A paper presented by Professor John Bell from the Queensland University of Technology, Centre for the Built Environment and Engineering Research, made the following observations regarding the technology of SkyCool:
"SkyCool exhibits very high solar reflectance (above 85%) and thermal emittance over 94% and is a practical adherent painting mix with high pigment levels that can expand and contract without delamination. Granqvist and Eriksson reviewed the long history of the field of radiative cooling over a decade ago, with both paints and pigmented foils being studied. TiO2 and ZnS pigments have both been used with partial success, but achievement of the combination of properties exhibited by SkyCool on large areas has been elusive."
Professor Bell further remarked:
"Modelling of whole buildings has also been undertaken to assess the impacts on energy use, greenhouse gas emissions, and operating cost of the building when the coating is applied to the roof. The results indicate that for appropriate buildings, the use of this type of coating can lead to triple-bottom line benefits, with reduced operating costs, reduced environmental impacts, and improved indoor environment."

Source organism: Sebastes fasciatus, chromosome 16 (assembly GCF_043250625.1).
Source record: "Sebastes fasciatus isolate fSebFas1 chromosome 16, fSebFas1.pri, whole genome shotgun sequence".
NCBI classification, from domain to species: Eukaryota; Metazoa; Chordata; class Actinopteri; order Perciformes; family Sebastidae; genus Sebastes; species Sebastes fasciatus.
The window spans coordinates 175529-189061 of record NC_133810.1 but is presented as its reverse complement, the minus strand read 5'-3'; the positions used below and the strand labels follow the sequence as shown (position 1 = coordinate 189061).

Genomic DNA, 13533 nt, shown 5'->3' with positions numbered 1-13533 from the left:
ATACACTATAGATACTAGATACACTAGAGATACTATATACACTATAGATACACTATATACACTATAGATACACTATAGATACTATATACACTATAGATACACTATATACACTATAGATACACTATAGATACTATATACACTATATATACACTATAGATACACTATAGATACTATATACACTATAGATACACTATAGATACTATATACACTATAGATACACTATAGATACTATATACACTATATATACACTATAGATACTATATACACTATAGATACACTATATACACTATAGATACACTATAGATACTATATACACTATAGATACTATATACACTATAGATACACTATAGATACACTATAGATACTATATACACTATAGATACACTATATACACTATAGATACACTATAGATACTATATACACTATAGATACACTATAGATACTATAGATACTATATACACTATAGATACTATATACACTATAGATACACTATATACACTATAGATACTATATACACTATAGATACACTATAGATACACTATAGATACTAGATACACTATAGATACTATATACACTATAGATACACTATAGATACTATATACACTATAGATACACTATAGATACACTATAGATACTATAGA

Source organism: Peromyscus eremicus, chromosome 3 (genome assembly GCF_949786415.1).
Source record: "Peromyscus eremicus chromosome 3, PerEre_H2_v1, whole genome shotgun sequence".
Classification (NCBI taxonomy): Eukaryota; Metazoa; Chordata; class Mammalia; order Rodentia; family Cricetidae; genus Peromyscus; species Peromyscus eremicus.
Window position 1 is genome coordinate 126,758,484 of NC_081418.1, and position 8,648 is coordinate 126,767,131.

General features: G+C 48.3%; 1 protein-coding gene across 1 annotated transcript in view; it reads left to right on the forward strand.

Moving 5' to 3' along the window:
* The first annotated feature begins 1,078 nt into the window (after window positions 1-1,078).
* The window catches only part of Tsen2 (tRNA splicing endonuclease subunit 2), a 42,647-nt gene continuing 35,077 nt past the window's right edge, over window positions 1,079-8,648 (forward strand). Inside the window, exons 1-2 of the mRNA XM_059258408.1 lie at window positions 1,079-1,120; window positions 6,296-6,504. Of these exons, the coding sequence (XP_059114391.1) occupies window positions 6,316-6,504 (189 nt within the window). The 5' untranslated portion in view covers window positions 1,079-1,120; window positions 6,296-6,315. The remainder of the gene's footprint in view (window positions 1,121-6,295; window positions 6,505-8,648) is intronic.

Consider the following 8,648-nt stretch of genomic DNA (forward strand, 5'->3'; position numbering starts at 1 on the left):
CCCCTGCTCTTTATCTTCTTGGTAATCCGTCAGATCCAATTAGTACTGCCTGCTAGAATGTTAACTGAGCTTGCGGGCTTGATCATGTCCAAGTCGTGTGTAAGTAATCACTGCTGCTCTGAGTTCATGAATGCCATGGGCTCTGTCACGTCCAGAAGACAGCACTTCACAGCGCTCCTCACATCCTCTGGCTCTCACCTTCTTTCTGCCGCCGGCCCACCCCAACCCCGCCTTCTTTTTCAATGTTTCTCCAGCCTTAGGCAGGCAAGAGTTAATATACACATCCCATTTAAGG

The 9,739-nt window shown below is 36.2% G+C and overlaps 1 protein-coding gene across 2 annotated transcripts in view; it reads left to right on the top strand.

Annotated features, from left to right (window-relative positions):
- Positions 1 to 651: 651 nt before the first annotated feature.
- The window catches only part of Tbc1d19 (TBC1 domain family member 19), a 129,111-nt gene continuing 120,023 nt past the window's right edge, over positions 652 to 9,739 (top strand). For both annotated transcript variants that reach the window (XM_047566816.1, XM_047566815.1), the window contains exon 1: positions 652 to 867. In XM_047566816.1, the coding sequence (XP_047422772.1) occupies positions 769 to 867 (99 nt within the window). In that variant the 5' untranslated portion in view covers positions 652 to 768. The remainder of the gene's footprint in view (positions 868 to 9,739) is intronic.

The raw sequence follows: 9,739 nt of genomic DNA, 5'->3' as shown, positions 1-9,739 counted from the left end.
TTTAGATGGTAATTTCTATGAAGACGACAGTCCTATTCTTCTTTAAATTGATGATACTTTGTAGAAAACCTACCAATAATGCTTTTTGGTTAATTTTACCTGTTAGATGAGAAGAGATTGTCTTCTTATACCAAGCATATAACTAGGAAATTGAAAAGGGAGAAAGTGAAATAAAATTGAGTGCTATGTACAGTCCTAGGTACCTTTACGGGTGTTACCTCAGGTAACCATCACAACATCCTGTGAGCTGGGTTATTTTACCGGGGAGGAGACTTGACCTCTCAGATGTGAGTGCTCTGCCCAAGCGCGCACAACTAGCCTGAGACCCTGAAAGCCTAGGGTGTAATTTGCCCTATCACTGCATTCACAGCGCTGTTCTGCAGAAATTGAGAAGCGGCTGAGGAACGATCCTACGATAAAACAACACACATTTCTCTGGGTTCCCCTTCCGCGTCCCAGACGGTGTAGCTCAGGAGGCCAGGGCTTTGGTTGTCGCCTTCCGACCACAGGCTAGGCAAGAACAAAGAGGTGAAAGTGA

Following the detailed scientific and engineering details, Professor Bell concluded:
"The benefits of this type of cooling (SkyCool) on building energy use, and internal comfort (which results from both reduced airconditioning and lower roof temperatures), can be substantial. Clearly this type of coating works most effectively where the building has a large floor plate and is low rise, so the maximum benefit from cooling via the roof is possible. Under these circumstances significant savings in operating energy costs and also potential reductions in plant size, and peak energy demand are added benefits."